After railing against the Trans Pacific Partnership during the campaign and removing the United States from the treaty, President Trump signaled last night that he is open to rejoining the trade deal.
The president tweeted at about 11:00 p.m. Thursday night, “Would only join TPP if the deal were substantially better than the deal offered to Pres. Obama. We already have BILATERAL deals with six of the eleven nations in TPP, and are working to make a deal with the biggest of those nations, Japan, who has hit us hard on trade for years!”
One of Trump's first acts as president was to withdraw the US from the TPP, which was never ratified by Congress. Trump signed the order to leave the treaty on January 23, 2017, only three days after becoming president. At the time, he said, “Great thing for the American worker, what we just did.”
Also on Thursday, the president also told a group of elected officials from “farm states” that he had asked economic adviser Larry Kudlow and U.S. Trade Representative Robert Lighthizer to consider whether the US should join the trade pact per Politico. It isn't clear what changes Trump would seek or whether other countries would agree to reopen negotiations on the trade deal that has already been ratified.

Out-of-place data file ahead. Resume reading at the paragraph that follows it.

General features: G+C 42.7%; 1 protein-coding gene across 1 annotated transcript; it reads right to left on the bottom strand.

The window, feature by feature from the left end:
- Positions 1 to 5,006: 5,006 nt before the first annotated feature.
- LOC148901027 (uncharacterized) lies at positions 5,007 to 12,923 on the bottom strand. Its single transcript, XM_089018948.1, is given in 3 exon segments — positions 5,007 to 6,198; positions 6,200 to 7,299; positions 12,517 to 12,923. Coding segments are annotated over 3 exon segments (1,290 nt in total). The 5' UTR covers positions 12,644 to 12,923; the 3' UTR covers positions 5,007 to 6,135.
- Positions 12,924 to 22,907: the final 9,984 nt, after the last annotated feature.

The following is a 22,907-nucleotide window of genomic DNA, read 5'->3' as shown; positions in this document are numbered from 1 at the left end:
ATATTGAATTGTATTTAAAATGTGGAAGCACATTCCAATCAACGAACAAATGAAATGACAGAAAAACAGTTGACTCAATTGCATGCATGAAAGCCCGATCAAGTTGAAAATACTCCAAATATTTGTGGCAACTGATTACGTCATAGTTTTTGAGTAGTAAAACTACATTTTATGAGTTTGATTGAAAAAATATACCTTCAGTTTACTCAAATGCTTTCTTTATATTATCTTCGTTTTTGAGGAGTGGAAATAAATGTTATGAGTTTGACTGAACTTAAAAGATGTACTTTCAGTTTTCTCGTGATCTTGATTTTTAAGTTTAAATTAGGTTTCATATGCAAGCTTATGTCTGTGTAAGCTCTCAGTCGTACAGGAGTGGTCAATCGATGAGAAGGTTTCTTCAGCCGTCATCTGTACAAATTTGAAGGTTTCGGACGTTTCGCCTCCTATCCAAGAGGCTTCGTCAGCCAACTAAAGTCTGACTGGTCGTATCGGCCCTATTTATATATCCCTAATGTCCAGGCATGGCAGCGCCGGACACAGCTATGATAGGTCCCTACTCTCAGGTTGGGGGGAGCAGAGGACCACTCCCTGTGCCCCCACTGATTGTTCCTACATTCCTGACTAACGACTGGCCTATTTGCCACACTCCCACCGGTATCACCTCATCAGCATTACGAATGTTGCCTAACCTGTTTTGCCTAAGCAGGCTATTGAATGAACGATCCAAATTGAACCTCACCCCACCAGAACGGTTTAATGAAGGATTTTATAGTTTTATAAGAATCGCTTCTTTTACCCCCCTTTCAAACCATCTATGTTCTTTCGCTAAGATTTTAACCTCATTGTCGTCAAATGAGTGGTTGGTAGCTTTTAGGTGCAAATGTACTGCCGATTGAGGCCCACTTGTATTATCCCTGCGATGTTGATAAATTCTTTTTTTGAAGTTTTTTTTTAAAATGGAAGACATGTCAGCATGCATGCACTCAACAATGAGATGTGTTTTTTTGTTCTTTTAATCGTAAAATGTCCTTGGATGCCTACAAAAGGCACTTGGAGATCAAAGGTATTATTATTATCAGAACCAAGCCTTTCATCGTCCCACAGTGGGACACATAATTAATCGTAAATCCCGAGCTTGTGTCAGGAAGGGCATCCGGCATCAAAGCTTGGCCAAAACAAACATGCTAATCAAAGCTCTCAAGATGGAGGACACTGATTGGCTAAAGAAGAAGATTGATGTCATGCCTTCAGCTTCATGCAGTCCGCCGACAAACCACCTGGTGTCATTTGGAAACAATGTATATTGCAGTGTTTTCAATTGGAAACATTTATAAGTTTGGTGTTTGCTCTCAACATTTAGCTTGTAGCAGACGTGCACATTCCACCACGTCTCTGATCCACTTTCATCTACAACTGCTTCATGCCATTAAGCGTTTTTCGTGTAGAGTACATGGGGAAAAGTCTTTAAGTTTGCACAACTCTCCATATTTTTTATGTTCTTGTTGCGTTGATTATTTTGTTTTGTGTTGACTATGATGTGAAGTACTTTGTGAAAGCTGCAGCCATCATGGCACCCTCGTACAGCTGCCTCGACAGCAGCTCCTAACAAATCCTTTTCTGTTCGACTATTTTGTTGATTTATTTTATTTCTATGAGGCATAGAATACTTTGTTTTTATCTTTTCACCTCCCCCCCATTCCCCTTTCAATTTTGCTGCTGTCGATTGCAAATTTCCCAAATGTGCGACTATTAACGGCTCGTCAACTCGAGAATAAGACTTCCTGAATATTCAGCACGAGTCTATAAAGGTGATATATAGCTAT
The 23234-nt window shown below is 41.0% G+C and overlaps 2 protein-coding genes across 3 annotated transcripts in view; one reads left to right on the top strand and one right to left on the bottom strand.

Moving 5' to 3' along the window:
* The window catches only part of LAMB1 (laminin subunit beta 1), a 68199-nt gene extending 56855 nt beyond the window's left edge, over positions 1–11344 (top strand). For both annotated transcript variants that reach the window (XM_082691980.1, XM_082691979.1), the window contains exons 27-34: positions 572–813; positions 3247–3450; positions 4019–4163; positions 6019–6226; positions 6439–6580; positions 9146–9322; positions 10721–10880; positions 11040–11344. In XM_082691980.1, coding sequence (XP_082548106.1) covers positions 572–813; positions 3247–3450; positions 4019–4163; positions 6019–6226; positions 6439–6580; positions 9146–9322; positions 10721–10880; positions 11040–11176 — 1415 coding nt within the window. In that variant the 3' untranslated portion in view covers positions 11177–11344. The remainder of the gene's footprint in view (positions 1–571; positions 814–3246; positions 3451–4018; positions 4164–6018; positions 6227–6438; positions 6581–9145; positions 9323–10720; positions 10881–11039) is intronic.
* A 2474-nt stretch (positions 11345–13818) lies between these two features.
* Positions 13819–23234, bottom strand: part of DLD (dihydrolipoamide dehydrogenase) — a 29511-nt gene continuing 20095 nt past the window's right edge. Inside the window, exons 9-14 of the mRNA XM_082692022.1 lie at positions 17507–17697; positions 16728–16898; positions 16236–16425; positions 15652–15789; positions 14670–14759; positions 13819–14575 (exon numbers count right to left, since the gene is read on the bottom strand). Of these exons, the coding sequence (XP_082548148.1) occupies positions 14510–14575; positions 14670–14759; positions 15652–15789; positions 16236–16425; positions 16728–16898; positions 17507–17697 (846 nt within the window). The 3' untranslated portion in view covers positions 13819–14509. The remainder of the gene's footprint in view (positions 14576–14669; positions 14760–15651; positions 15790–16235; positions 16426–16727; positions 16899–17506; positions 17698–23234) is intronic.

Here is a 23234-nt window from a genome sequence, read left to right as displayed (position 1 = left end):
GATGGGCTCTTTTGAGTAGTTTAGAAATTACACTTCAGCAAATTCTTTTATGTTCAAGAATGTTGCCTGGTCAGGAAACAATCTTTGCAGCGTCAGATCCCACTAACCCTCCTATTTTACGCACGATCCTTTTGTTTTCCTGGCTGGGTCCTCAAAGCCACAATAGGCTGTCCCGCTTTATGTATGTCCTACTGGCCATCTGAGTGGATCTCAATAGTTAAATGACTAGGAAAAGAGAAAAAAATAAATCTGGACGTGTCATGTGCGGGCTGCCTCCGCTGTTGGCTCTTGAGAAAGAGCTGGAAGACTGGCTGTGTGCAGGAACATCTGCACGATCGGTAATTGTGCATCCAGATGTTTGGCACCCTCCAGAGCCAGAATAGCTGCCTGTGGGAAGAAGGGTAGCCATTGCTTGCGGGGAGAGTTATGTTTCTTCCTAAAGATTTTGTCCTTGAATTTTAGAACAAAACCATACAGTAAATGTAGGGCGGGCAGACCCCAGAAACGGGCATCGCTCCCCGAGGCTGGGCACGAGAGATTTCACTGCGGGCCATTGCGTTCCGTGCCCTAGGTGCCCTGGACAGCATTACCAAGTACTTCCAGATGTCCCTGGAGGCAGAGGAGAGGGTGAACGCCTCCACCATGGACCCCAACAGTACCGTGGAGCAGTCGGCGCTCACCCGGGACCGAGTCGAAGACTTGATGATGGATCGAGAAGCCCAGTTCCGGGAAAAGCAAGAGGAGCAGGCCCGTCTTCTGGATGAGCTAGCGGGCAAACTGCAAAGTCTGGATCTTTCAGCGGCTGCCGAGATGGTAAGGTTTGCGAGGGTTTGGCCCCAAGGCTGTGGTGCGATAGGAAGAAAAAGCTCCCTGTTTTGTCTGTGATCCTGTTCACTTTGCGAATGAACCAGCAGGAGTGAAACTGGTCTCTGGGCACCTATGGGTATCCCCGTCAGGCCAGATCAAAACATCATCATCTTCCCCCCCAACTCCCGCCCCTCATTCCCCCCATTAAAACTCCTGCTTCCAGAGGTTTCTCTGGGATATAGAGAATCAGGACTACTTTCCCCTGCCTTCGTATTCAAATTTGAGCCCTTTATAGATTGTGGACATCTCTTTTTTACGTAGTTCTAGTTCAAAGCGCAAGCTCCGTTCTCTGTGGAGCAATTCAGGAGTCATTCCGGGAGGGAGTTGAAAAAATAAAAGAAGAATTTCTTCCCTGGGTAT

The move toward acceptance of the free trade deal is a radical departure for President Trump, who has spent the last several weeks talking about implementing protectionist tariffs on a long list of imported products. Trump has also engaged in a rhetorical trade war with China, which is not a party to the TPP.
During the campaign, Trump was critical of trade deals such as NAFTA and the TPP. At a campaign stop in Ohio in June 2016, he said, “The Trans-Pacific Partnership is another disaster done and pushed by special interests who want to rape our country, just a continuing rape of our country.”
It is not clear what changed Trump's opinion of the TPP, but it is possible that he realized that the pact is needed to counterbalance Chinese influence in the Pacific region. The TPP includes Australia, Brunei, Canada, Chile, Japan, Malaysia, Mexico, New Zealand, Peru, Singapore, and Vietnam. In recent years, Chinese trade and investment in Latin America has been growing in addition to the influence it already wields in Asia.
If Trump can successfully complete his 180-degree pivot on the TPP, it would not mark his first such reversal. The president has previously changed his mind on several issues from immigration to gun control to varying receptions from his base. Trump's anti-trade rhetoric won him support from blue-collar factory workers in the Rust Belt who believe that free trade pacts have been responsible for American job losses. If these voters are angered by Trump's reversal on the TPP, the president's pivot toward free trade might be short-lived.